By Jeanne Jennings
Consultant, Email Marketing Strategy (www.JeanneJennings.com)
I’m not a designer – but whenever I develop an e-newsletter strategy for a client I always include a wireframe. I’m not so concerned about the colors and images they use; I’m more concerned about the placement of content, especially in the preview pane view.
The preview pane view is your prime real estate. It can be the difference between engaging recipients to read your newsletter – and having them move on without even looking.
According to Marketing Sherpa, over 80% of business people and more than 50% of consumers turn on the “reading pane” or “preview pane” in their email client. The majority, over 75%, are using a horizontal, rather than a vertical preview pane. Here’s what a horizontal reading pane looks like in Outlook:
There’s one more statistic you need to take into account when thinking about your preview pane – image blocking. Again from MarketingSherpa, only 33% of those surveyed have images turned on by default. Most email clients block images by default – here’s an example of what this newsletter looks like in the preview pane with images blocked:
Do you know what your email newsletter looks like with images blocked? You should. Many companies use a large “hero image” at the top of their e-newsletters. This plays well on a Website, but not so well in email. With images blocked all your recipients will see is a box with a small red “x.”
Alt tags, which are a good idea, aren’t an answer to this. Many emails clients (including Outlook, you can see it here) put copy next to the red “X” to explain why the image isn’t appearing. Your alt tag will appear in the same text as this message – just after it. It gets lost in the mix. Better to design your e-newsletter so that, even with images blocked, there is content here to engage readers.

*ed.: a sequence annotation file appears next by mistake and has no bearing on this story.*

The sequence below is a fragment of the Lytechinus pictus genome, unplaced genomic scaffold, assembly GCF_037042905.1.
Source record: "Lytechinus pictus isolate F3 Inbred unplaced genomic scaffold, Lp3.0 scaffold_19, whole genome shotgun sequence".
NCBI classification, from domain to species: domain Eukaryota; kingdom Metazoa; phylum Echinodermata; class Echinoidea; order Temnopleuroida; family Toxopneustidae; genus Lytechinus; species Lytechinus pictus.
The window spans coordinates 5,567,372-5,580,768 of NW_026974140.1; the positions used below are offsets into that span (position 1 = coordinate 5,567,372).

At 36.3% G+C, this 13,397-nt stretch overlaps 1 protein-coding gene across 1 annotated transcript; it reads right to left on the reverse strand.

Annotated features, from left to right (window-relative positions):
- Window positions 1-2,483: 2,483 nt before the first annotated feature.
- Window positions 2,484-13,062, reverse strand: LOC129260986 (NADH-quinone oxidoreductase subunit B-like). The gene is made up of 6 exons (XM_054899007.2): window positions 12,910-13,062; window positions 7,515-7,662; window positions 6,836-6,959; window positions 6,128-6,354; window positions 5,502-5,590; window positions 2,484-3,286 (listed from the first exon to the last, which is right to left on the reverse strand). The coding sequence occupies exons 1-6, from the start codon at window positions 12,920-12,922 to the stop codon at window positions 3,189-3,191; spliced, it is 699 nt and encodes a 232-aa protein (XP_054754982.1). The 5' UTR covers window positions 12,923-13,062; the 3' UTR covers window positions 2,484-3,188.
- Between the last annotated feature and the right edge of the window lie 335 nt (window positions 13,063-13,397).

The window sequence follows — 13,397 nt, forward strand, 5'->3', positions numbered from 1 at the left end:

Here are three things that should appear in the preview pane view of your email newsletter:
Most companies do include their logo at the top of their email newsletters. That’s good. But you need to also include your brand name in rich text format, so that if images are blocked people can still see that it’s from you.
In the example above, the church is featured prominently in the newsletter’s name (“Greetings from Grace”). In addition, we include it, along with contact information, in smaller type below the headline.
In this instance we’ve also included full contact information, since the church is primarily a brick-and-mortar (not an online) institution. For most of my primarily online clients this information would not be here.
In an admittedly unscientific study of 20 email newsletters that are currently in my inbox (I omitted those from organizations that are my clients), only 35% had non-image branding in the reading pane. This is so simple – and yet so often overlooked.
2. Benefit-oriented Headline Specific to this Issue
Give the reader a reason to read your email now – not later. Tell them why it will be time well-spent.
The headline here “In this Issue: Holy Week, Friends of Grace Spring Gala, Rector’s Sabbatical and More!” does that. Note that it’s not a strict restatement of the subject line (although the key benefit, the Holy Week schedule, is listed in both) – it adds to the subject line to give people additional reasons to read.
Looking at 20 email newsletter in my inbox, only 15% provided me a headline of any kind to entice me to read their email newsletter. Again, so simple – but often overlooked.
3. Link to View the Email Online
Since most email clients are now HTML-friendly, this link doesn’t get a lot of use. But with the increased reading of email on mobile devices, it’s more important than ever to include it.
It doesn’t have to be right at the top, anywhere in the preview pane is fine. But it should be here. Probably because most email service provider automatically append it at the top, compliance tends to be higher. A full 55% of email newsletters in my inbox gave me a link to view online.
Take a look at your email newsletter, with and without images, and see if these three key elements appear in the reading pane view.
In my next article I’ll be talking about the “above the fold” section of your newsletter and what should appear here to further engage readers and pull them in. For even more on laying out your e-newsletter to optimize engagement, join us at the E-Newsletter World Unconference in May.
This originally appeared as part of our Vitamin E e-newsletter for e-newsletters. All the articles: